These actions, all primary statements in the Apostles’ and Nicene Creeds, not only provide a summary of the events in the life of Christ – they are the utterly essential elements of our salvation. As the Creed states: “…who for us men and for our salvation came down from heaven…”
All that Christ did is and should be an integral part of any proper account of Christian salvation. They should thus be integral parts of the worship and prayer life of the Church. Where they have been relegated to some lesser status – there you may be sure that some essential part of our faith has been laid aside and remains in danger of ceasing to be part of the Christian faith – except for the fact that it will remain a part of Scripture.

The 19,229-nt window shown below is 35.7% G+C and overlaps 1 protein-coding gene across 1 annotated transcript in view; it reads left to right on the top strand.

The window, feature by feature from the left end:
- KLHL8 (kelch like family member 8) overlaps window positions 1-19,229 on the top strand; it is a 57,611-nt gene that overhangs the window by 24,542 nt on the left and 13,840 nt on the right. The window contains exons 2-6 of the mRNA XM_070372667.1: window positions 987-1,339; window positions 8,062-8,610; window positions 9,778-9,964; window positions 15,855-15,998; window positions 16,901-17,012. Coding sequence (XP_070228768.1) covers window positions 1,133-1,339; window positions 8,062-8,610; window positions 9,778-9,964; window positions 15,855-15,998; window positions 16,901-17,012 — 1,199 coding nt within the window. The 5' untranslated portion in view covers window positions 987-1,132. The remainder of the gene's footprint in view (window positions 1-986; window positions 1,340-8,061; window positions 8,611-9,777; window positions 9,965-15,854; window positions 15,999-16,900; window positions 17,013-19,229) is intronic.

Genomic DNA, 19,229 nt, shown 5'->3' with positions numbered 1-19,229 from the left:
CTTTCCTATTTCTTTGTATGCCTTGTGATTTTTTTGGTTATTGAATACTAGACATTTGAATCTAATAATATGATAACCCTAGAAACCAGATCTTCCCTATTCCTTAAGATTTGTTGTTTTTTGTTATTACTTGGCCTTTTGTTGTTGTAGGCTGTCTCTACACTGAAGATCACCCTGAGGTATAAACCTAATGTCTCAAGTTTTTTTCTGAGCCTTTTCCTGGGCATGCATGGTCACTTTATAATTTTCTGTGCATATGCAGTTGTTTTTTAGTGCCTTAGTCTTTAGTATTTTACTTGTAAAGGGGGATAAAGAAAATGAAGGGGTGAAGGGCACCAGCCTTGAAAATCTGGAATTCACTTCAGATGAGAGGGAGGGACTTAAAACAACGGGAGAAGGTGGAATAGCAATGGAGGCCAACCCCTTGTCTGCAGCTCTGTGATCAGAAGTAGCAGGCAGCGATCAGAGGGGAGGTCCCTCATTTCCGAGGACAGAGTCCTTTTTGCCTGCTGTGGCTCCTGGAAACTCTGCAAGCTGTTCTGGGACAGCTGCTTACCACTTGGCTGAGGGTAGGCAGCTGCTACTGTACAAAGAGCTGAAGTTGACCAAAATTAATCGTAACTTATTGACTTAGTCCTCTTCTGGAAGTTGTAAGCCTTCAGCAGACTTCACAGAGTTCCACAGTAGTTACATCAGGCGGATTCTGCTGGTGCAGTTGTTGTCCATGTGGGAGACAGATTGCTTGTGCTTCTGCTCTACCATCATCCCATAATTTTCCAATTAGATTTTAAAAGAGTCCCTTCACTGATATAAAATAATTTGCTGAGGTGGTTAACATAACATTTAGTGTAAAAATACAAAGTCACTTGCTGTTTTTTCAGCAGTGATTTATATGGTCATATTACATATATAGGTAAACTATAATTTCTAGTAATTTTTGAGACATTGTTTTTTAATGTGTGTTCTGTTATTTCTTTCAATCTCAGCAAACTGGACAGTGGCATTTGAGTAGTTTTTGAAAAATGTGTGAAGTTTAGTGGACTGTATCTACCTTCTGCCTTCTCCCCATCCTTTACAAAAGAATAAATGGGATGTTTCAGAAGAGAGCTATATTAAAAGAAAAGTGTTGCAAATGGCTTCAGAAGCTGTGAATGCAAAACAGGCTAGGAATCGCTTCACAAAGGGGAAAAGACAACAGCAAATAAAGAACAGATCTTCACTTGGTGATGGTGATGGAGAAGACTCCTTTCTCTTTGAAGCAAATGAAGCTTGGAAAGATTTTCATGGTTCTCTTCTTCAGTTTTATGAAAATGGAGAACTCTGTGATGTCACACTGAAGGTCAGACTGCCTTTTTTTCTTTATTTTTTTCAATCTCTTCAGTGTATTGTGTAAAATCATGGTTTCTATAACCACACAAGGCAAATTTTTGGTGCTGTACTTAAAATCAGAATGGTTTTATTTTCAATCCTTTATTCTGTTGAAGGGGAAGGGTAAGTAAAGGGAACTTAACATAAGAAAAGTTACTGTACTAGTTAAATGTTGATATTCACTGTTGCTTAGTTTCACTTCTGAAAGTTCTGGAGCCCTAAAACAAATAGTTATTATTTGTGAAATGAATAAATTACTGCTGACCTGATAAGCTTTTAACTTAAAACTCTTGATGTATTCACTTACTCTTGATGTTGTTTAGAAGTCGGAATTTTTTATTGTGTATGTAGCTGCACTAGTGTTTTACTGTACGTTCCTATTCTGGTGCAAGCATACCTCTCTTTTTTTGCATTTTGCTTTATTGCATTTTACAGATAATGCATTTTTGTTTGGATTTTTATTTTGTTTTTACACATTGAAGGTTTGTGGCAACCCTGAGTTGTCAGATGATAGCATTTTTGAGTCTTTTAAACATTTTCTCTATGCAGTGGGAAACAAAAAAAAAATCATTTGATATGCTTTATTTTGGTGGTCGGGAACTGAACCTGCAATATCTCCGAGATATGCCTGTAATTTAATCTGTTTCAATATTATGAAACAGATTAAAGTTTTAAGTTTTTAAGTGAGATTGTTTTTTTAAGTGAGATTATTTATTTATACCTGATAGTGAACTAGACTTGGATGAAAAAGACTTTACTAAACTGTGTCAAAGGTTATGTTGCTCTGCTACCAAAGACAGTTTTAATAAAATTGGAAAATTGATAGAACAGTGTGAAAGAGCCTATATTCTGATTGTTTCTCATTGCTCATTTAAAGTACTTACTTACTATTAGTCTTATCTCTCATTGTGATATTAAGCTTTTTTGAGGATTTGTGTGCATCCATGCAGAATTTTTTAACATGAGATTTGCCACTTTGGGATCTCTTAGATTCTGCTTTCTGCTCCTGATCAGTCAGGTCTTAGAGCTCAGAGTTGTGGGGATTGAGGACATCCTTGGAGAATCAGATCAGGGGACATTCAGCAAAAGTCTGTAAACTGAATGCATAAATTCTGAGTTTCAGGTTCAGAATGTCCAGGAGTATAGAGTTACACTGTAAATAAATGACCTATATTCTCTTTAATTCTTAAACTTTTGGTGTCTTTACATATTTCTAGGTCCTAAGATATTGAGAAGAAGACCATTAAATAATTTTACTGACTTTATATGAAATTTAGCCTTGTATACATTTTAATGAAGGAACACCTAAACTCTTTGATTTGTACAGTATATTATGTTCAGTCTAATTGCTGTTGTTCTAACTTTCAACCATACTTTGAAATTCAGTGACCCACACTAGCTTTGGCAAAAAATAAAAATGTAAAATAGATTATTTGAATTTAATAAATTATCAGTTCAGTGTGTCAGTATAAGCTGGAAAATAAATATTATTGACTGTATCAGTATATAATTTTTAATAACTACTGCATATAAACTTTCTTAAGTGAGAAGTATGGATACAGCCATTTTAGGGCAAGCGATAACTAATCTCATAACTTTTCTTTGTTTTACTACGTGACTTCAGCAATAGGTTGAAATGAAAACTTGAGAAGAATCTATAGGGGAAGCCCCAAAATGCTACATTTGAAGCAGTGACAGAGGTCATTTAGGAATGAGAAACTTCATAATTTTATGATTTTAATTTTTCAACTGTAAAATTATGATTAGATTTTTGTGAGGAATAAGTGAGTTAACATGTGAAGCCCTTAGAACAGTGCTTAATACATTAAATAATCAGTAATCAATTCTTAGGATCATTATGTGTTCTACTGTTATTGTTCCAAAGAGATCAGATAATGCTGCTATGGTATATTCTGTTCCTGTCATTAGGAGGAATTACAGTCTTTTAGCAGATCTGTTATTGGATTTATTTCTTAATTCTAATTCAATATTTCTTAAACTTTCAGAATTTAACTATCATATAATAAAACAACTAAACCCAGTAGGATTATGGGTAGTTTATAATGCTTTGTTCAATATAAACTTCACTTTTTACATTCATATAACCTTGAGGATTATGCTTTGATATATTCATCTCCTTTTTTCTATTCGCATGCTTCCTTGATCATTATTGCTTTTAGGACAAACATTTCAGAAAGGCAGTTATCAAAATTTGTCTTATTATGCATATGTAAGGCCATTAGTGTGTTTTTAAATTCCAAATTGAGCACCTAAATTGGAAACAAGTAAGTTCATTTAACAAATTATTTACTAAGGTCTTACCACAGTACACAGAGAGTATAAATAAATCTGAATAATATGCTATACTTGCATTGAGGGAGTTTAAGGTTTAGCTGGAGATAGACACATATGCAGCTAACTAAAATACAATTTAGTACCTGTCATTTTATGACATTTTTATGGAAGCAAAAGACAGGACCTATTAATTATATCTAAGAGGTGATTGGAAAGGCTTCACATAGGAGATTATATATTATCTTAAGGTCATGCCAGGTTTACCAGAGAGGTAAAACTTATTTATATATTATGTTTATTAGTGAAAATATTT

Two years ago this was demonstrated in an embarrassing manner when a large number of Christian Churches in America closed their doors for Sunday worship in order to steer clear of conflict with the “family holiday” of Christmas.
There is no lowest common denominator of Christianity. There is no modest form of the faith around which we may gather. There is only the “faith, once and for all delivered to the saints” (Jude 1:3). Anything less is either no longer Christian, or building a foundation for something that in time will not be Christian.
How much is too little? How much is enough? I consider that if Christ thought it necessary to do certain things and to give us certain things, it was because they were needed for the fullness of our salvation.
How much is too little – anything less than everything.
How much is enough – only everything.